Does it sound like I’m being ridiculous by picking on a Redditor who has never conducted a neuroscience experiment for not knowing how they’re carried out? Maybe. Remember, however, that a similar misunderstanding was voiced (in a similar tone) by a semi-recent vice presidential candidate. Sarah Palin mocked scientific research that uses fruit flies as a model, despite these being an extremely effective research tool (more on scientific models in the future). This level of misunderstanding in someone who has this level of influence and who came very close to being next in line to run the U.S.’s affairs is dangerous as it can negatively impact the perception of the goals and motives of scientific research, which despite being a substantial driver of economic development (as in the specific cases of the National Institutes of Health and the Human Genome Project), is extremely underfunded. This level of misunderstanding has hurt the U.S. before and hindered scientific progress, as in the case of the Superconducting Super Collider, with would have dwarfed the Large Hadron Collider (LHC). Keeping this nonsense up will cause us to fall behind as the rest of the world will certainly pass us by.

So, please think before lazily reaching unfounded and ridiculous conclusions about something you don’t understand. Moreover, try to understand the purpose and implications of this kind of research. Here, the researchers are interested in the neural activity related to this woman’s epilepsy. This type of understanding is very important both when entering a voting booth and in keeping me from becoming sad.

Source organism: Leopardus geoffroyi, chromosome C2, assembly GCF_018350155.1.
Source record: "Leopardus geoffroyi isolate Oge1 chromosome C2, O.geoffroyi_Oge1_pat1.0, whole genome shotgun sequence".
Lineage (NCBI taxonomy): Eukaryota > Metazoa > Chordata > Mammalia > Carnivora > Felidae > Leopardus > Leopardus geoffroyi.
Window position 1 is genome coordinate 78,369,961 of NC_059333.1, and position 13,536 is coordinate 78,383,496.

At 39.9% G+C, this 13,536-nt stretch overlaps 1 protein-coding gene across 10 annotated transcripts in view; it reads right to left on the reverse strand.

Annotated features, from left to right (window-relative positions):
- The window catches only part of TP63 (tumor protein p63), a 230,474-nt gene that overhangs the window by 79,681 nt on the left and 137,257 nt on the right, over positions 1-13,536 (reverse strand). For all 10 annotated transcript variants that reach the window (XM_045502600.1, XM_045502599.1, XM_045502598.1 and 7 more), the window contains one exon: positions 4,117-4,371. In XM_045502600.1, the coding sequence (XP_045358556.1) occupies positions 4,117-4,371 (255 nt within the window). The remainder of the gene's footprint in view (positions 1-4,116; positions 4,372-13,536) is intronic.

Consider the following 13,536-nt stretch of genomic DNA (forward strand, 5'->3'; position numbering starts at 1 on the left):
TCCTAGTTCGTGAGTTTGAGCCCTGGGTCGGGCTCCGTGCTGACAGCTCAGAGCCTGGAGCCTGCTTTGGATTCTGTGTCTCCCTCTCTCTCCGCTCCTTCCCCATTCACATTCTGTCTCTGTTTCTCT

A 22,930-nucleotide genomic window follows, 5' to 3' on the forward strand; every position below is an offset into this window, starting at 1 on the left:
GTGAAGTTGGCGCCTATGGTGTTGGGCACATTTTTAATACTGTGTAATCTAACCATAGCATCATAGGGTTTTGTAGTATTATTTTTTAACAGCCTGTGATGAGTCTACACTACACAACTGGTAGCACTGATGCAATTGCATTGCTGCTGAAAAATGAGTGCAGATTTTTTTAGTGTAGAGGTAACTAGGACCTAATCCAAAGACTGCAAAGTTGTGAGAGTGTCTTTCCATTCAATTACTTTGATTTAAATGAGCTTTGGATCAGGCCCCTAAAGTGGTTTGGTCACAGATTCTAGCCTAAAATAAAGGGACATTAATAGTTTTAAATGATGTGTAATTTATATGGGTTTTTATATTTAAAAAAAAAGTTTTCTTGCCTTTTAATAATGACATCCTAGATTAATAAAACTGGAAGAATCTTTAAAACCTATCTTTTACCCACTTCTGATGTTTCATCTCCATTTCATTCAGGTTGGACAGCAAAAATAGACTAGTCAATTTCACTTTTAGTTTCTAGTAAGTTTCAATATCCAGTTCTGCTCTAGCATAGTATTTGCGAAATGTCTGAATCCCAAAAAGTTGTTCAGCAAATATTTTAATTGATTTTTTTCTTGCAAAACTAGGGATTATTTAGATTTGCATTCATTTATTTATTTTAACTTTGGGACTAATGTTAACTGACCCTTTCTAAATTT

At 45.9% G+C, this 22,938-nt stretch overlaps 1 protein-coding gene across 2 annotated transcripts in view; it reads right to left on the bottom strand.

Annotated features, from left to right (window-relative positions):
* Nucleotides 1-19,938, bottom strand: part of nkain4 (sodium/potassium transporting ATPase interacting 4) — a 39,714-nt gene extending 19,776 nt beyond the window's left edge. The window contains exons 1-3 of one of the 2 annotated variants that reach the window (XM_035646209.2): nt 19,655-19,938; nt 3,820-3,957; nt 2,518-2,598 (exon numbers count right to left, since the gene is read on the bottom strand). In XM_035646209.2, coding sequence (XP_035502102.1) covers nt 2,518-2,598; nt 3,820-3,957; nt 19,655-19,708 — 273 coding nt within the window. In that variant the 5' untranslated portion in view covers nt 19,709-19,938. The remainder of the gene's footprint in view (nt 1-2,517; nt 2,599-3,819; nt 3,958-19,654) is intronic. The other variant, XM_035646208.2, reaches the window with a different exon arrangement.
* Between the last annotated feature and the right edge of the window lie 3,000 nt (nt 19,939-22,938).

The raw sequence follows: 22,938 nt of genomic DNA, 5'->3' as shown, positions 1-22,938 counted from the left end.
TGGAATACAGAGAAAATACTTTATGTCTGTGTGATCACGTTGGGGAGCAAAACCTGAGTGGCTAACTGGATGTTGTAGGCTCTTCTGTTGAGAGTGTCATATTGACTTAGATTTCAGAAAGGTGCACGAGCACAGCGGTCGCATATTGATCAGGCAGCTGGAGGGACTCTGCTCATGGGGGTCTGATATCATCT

Thanks!

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2 comments

  1. Fascinating article! Admittedly, I know next to nothing about neuroscience, so I’m looking forward to upcoming articles from you.

    In defense of Sarah Palin, however, I would add that she, like me, is ignorant on the subject of neuroscience research and the use of fruit flies, but it doesn’t mean she’s ignorant of everything. I would likely have made the same comment before reading your piece today.

    That said, I thought this was a very well-written and informative article. I’ll be watching for more from you.

    Like

    1. Thanks TC! I appreciate the interest!

      My concern really has to do with knocking science without knowing about it. If you see that scientists are doing experiments with flies, you don’t need to accept it as a good idea right away, that would be ridiculous. But not as ridiculous, in my opinion, of making such a comment in such a rude way. Rather, ask us why we do the research we do. If we can convince you that’s rational, then support it. If not, then call us out.

      My other major concern is the level at which this is occurring. I would never blame you, as a non-scientist, for saying, “Fruit flies? That sounds riciulous!” However, if you were a politician discussing the nation’s budget and one of your ideas was to cut vital research, and you didn’t have a single person around you to tell you how dangerous it is, then I’m incredibly concerned.

      For an illustration over there in the UK, see Marc Scott’s article on coding2learn.org:
      http://coding2learn.org/blog/2013/07/29/kids-cant-use-computers/

      Our lawmakers NEED science advisors.

      But again, thank you very much for the read. Looking forward to more discussion in the future.

      Like